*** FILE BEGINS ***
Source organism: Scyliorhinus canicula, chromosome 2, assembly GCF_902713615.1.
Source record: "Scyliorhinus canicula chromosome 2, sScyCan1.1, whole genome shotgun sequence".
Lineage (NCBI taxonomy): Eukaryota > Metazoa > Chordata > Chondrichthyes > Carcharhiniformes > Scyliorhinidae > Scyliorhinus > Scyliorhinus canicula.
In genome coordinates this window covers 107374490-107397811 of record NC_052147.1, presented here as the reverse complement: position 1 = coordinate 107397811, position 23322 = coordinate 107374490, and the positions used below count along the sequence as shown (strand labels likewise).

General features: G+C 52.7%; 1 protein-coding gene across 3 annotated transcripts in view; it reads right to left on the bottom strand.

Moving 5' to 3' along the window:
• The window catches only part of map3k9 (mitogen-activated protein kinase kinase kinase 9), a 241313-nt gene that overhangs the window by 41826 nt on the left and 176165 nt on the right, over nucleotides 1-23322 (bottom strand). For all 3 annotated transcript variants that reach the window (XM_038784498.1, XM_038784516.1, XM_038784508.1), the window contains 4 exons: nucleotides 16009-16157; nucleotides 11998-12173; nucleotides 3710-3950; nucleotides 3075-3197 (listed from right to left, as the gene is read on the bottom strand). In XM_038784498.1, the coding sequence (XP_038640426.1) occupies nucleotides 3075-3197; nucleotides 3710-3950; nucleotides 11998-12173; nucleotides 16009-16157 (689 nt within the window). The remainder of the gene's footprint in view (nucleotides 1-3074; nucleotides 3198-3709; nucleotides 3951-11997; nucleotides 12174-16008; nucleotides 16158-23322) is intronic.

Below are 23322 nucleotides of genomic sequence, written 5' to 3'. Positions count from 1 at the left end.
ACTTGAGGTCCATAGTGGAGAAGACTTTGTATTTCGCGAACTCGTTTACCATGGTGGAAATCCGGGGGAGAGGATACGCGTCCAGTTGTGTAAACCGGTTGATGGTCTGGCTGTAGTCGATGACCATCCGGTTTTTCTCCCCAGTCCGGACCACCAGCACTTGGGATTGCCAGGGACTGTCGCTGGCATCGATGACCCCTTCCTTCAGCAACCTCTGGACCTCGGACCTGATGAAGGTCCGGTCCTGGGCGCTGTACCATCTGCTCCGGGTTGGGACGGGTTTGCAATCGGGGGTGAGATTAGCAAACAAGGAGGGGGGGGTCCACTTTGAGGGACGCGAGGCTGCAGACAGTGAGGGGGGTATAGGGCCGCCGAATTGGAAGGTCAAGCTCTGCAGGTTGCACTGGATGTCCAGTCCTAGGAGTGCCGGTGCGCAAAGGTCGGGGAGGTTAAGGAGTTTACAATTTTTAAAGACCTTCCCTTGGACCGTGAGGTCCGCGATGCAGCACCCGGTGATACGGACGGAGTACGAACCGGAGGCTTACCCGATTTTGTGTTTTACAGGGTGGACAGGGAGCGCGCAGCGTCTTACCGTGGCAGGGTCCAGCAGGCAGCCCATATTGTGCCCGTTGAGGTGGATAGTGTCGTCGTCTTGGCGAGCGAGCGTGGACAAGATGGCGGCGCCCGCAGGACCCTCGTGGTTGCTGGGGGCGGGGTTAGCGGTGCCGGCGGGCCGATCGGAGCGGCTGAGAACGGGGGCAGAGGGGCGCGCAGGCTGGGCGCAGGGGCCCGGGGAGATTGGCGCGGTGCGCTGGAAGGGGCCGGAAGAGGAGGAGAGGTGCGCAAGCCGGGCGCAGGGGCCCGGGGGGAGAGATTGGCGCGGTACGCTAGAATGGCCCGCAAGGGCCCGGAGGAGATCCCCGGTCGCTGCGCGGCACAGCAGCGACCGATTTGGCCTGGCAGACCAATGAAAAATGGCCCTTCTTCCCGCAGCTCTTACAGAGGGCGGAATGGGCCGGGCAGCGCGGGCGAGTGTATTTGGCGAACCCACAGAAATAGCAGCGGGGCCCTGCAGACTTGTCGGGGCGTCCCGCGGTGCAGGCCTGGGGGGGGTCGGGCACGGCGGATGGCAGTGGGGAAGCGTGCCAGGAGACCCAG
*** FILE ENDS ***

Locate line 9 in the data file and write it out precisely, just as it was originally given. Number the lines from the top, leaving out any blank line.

ACTTGAGGTCCATAGTGGAGAAGACTTTGTATTTCGCGAACTCGTTTACCATGGTGGAAATCCGGGGGAGAGGATACGCGTCCAGTTGTGTAAACCGGTTGATGGTCTGGCTGTAGTCGATGACCATCCGGTTTTTCTCCCCAGTCCGGACCACCAGCACTTGGGATTGCCAGGGACTGTCGCTGGCATCGATGACCCCTTCCTTCAGCAACCTCTGGACCTCGGACCTGATGAAGGTCCGGTCCTGGGCGCTGTACCATCTGCTCCGGGTTGGGACGGGTTTGCAATCGGGGGTGAGATTAGCAAACAAGGAGGGGGGGGTCCACTTTGAGGGACGCGAGGCTGCAGACAGTGAGGGGGGTATAGGGCCGCCGAATTGGAAGGTCAAGCTCTGCAGGTTGCACTGGATGTCCAGTCCTAGGAGTGCCGGTGCGCAAAGGTCGGGGAGGTTAAGGAGTTTACAATTTTTAAAGACCTTCCCTTGGACCGTGAGGTCCGCGATGCAGCACCCGGTGATACGGACGGAGTACGAACCGGAGGCTTACCCGATTTTGTGTTTTACAGGGTGGACAGGGAGCGCGCAGCGTCTTACCGTGGCAGGGTCCAGCAGGCAGCCCATATTGTGCCCGTTGAGGTGGATAGTGTCGTCGTCTTGGCGAGCGAGCGTGGACAAGATGGCGGCGCCCGCAGGACCCTCGTGGTTGCTGGGGGCGGGGTTAGCGGTGCCGGCGGGCCGATCGGAGCGGCTGAGAACGGGGGCAGAGGGGCGCGCAGGCTGGGCGCAGGGGCCCGGGGAGATTGGCGCGGTGCGCTGGAAGGGGCCGGAAGAGGAGGAGAGGTGCGCAAGCCGGGCGCAGGGGCCCGGGGGGAGAGATTGGCGCGGTACGCTAGAATGGCCCGCAAGGGCCCGGAGGAGATCCCCGGTCGCTGCGCGGCACAGCAGCGACCGATTTGGCCTGGCAGACCAATGAAAAATGGCCCTTCTTCCCGCAGCTCTTACAGAGGGCGGAATGGGCCGGGCAGCGCGGGCGAGTGTATTTGGCGAACCCACAGAAATAGCAGCGGGGCCCTGCAGACTTGTCGGGGCGTCCCGCGGTGCAGGCCTGGGGGGGGTCGGGCACGGCGGATGGCAGTGGGGAAGCGTGCCAGGAGACCCAG